Monday 26 July 2010

Father figures

Andrew Martin's recent article on the ways fathers are depicted in popular culture and particularly children's and YA literature is an interesting read.

While I strenously disagree with his take on Dodie Smith's 'I Capture the Castle' ("Cassandra's father borrows his daughter's coloured crayons in order to plan his supposed epic; and she solicitously provides him with glasses of milk. He is completely broke, in spite of that castle, which he doesn't own, but only rents.") he does nail the point that absent or ineffectual parents are almost necessary to children's fiction, particularly the fantasy-tinged variety. After all, when does anything interesting happen when your parents are around? From the piggish parents in Roald Dahl's 'Matilda' to whoever the parents are in The Famous Five, from Harry Potter's dead, heroic, parents to Mr and Mrs Darling, lack of parental oversight is integral to adventure.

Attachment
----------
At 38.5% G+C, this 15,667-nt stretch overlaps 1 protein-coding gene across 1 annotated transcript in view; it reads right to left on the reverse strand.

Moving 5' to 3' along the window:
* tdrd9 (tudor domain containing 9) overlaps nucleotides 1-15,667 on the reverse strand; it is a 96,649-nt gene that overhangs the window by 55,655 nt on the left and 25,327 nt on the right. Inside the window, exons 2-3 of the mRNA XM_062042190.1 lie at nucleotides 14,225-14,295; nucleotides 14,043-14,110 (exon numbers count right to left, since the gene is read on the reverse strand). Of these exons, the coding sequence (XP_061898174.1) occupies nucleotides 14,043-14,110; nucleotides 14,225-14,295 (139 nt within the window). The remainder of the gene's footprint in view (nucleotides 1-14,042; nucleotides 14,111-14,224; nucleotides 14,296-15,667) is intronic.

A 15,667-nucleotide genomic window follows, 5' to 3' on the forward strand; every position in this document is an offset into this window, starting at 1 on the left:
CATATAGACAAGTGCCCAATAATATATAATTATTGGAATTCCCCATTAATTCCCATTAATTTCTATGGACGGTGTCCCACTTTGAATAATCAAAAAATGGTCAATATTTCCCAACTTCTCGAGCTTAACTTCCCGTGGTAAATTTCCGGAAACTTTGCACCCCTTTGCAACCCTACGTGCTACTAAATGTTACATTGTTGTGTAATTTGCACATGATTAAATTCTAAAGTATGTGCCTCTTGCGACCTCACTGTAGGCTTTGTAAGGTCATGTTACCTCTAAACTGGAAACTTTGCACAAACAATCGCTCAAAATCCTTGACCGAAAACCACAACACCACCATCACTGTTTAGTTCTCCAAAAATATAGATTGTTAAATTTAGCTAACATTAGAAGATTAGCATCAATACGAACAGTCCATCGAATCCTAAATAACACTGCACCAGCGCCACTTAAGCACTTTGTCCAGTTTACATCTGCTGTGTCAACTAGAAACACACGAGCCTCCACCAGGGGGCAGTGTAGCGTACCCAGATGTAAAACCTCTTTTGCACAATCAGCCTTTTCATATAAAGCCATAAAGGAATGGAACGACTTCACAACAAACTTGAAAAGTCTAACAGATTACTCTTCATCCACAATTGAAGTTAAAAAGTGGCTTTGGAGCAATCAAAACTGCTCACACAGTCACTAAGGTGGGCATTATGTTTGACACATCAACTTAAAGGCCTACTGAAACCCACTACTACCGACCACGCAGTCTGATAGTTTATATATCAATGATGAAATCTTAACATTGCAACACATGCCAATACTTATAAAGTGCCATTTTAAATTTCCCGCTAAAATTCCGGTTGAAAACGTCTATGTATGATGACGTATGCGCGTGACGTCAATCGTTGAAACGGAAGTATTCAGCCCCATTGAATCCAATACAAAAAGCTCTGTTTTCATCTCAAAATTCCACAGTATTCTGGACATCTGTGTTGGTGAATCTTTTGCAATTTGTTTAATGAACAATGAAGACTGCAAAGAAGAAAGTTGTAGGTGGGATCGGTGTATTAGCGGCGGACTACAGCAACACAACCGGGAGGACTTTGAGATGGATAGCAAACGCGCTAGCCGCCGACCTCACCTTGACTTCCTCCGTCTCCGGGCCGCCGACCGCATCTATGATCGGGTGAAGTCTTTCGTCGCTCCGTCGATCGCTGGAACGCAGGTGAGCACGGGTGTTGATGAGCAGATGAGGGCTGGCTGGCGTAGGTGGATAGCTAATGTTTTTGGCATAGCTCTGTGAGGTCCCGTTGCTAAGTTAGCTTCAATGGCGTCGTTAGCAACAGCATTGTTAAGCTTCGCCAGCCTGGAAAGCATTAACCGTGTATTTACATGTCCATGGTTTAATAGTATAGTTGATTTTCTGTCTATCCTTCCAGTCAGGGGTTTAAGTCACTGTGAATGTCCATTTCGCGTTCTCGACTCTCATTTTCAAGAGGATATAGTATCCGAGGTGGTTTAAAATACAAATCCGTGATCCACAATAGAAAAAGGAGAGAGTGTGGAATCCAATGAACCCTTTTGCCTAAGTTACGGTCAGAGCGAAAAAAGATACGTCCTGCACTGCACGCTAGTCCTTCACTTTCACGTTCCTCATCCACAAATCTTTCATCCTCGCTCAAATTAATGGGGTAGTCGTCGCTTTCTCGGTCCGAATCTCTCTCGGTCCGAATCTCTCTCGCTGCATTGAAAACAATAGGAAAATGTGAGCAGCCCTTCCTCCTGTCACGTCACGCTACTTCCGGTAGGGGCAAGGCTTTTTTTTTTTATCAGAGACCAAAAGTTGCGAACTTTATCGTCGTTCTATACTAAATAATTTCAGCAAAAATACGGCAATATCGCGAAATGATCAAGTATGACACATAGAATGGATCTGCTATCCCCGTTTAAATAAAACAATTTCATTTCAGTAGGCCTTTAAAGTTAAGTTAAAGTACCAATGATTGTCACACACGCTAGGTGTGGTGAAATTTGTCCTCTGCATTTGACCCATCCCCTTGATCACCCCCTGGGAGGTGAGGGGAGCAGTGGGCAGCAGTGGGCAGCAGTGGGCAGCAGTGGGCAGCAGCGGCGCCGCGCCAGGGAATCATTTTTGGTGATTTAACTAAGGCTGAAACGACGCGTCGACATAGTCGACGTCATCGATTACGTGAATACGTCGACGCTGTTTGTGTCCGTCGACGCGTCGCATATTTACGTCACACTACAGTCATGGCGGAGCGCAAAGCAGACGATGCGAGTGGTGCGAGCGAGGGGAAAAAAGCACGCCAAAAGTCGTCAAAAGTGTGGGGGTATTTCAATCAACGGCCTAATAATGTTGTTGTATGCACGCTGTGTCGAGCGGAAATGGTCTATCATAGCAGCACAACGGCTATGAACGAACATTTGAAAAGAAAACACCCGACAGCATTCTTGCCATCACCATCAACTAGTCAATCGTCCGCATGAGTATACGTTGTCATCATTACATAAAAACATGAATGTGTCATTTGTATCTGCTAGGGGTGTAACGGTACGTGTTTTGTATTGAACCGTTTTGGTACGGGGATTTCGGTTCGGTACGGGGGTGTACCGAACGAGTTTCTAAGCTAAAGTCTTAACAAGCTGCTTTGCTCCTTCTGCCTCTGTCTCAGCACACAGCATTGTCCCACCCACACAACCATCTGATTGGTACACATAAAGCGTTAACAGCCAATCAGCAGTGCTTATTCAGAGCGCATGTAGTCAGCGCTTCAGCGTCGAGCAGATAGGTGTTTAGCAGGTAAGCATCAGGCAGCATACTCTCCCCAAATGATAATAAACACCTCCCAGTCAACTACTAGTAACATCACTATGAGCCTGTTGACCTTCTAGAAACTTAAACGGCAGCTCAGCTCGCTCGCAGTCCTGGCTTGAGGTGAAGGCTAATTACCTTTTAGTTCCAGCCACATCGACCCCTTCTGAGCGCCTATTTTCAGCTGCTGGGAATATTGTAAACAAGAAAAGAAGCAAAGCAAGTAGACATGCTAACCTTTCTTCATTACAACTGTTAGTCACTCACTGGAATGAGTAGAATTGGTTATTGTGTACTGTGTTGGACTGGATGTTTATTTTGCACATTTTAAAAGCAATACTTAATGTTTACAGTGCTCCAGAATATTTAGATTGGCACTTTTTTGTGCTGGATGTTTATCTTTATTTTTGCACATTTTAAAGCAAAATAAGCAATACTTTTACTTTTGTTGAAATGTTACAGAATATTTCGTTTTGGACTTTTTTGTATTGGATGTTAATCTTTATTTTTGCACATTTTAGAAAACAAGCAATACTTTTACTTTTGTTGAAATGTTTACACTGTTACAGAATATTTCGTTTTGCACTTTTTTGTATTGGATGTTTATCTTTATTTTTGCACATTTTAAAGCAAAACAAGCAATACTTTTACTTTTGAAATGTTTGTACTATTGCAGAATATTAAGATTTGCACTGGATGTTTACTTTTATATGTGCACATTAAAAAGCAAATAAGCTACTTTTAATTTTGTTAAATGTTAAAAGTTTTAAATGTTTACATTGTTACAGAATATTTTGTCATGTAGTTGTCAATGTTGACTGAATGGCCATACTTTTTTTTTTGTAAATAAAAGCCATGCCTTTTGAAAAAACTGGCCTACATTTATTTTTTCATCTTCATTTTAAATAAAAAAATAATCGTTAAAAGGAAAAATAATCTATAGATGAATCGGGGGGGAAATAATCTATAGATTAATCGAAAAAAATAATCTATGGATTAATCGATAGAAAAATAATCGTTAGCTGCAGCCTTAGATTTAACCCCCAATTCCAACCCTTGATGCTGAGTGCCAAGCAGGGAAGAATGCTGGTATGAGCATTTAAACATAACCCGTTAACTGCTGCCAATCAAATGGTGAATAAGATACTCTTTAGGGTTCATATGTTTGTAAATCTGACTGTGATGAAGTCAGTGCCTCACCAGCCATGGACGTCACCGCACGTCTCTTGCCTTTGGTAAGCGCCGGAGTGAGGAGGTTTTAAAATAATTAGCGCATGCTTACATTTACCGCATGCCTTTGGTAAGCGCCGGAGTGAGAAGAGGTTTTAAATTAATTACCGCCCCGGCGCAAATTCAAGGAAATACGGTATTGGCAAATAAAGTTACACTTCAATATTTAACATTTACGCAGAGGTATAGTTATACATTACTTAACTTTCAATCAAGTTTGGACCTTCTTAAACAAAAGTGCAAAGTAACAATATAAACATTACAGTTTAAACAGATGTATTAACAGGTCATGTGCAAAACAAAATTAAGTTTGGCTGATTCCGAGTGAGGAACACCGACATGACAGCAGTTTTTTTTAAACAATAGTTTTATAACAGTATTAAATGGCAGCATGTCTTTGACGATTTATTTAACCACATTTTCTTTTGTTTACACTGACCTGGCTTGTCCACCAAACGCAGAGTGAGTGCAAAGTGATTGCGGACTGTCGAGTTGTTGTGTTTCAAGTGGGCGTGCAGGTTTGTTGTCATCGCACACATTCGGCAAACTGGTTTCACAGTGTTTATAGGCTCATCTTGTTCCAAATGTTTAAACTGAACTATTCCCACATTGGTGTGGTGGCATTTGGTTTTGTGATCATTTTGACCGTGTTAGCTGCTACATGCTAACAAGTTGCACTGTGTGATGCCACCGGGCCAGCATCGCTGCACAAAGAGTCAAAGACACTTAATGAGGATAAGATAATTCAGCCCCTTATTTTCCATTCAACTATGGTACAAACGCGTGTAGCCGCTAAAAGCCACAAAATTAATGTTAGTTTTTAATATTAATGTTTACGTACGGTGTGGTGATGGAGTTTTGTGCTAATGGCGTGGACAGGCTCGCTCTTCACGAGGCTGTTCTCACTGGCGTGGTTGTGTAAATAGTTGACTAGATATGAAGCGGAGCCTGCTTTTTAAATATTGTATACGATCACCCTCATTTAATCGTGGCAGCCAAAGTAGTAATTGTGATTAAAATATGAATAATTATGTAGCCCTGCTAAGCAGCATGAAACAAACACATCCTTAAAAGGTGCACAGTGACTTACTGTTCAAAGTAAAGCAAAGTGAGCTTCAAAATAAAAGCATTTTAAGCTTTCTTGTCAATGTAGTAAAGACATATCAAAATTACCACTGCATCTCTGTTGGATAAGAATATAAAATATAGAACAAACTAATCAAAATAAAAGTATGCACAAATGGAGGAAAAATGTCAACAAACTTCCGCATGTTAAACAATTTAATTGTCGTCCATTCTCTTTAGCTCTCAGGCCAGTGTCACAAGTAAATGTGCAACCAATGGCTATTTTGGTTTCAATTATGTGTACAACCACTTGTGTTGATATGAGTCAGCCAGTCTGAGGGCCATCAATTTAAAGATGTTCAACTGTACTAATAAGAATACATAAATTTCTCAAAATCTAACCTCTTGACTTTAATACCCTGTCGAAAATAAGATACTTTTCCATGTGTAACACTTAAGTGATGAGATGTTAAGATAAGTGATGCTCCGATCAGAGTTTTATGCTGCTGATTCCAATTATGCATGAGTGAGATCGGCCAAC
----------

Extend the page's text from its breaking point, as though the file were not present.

Often however there's the stand-in adult, the adult who seems more on the side of the child than the grown-ups. From Merlyn in 'The Sword in the Stone' to Mary Poppins, or the great uncles of 'The Lion, the Witch and the Wardrobe' and the 'The Dark is Rising', these characters are shaman-like figures, guiding children between worlds.

There are though some books that draw warm, insightful relationships relationship between parents and children, Roald Dahl's 'Danny, Champion of the World', Rebecca Stead's 'When You Reach Me', Michael Chabon's 'Summerlands', and the most searing account of parenting I've ever read, Cormac McCarthy's 'The Road'.

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